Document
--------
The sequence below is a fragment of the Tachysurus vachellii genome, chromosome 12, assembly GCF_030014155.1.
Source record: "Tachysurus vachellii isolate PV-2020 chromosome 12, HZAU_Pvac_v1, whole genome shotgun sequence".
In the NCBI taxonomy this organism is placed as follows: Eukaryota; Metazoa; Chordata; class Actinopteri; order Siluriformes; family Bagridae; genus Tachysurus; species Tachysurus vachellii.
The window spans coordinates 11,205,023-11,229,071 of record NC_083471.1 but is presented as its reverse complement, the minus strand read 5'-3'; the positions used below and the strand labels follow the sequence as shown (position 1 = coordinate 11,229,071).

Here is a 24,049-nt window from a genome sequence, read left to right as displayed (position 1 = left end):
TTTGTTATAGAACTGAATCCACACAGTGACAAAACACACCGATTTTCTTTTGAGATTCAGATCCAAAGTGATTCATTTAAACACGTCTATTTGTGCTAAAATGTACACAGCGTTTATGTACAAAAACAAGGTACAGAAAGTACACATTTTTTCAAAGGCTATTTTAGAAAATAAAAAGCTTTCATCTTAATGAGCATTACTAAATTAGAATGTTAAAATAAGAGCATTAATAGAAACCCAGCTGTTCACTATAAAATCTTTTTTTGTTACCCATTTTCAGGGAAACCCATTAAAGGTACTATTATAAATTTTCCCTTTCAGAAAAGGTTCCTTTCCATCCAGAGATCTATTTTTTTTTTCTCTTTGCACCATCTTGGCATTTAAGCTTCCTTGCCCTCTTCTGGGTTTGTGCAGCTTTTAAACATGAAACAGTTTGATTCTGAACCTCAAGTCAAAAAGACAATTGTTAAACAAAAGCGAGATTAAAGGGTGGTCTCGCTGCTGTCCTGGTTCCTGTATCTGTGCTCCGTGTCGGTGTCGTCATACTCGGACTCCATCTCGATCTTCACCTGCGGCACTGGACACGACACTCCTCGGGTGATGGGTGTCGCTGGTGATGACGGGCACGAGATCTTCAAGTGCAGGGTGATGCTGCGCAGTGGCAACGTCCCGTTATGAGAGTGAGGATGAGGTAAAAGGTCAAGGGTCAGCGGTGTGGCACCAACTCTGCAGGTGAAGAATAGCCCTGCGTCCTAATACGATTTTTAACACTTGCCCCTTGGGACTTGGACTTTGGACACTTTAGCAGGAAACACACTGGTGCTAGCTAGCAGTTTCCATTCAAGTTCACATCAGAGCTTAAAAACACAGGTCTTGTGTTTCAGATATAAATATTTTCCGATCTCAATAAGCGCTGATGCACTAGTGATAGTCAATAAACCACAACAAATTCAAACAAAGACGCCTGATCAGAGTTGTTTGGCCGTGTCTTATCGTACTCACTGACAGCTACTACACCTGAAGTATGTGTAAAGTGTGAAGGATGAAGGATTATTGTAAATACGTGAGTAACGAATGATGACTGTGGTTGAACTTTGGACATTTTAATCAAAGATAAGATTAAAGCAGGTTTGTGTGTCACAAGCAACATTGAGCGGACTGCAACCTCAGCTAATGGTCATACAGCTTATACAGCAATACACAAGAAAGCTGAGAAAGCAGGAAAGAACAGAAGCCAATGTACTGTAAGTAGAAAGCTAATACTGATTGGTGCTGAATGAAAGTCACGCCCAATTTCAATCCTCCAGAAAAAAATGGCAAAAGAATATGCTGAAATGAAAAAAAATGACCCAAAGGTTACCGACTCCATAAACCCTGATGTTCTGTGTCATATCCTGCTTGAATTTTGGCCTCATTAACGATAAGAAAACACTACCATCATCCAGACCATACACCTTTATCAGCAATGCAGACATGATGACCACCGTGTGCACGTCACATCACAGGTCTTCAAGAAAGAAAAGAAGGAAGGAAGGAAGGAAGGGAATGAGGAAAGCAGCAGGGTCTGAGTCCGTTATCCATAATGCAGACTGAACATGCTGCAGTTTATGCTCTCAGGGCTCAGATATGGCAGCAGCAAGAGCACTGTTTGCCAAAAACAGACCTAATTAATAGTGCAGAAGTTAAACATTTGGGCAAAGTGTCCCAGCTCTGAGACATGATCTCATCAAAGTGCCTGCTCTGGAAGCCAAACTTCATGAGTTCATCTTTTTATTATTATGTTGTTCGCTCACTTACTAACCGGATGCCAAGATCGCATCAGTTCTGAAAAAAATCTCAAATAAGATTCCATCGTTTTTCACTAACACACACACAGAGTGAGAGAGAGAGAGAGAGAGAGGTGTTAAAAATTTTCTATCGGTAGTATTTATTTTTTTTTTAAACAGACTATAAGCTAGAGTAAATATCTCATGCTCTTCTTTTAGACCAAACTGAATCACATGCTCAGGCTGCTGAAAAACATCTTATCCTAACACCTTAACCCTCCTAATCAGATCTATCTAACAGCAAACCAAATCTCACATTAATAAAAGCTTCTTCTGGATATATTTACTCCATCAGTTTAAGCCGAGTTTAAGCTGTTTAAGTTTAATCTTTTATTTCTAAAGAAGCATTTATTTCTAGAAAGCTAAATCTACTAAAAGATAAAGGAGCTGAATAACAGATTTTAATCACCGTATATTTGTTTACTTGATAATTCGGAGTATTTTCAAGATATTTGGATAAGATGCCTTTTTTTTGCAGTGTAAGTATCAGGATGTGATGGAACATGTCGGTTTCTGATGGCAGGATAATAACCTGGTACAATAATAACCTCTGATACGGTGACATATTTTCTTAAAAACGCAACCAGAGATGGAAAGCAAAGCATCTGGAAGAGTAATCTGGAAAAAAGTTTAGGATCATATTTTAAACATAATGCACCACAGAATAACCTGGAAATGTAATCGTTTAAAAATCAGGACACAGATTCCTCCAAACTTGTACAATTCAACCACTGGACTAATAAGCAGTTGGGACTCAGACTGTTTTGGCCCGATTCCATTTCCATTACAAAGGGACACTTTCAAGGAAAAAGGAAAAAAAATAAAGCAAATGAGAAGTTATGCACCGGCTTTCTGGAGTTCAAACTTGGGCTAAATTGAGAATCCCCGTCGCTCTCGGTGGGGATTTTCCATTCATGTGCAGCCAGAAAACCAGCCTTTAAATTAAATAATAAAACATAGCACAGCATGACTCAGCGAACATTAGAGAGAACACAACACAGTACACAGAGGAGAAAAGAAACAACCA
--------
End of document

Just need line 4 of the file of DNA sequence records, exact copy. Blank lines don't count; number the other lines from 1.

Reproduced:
The window spans coordinates 11,205,023-11,229,071 of record NC_083471.1 but is presented as its reverse complement, the minus strand read 5'-3'; the positions used below and the strand labels follow the sequence as shown (position 1 = coordinate 11,229,071).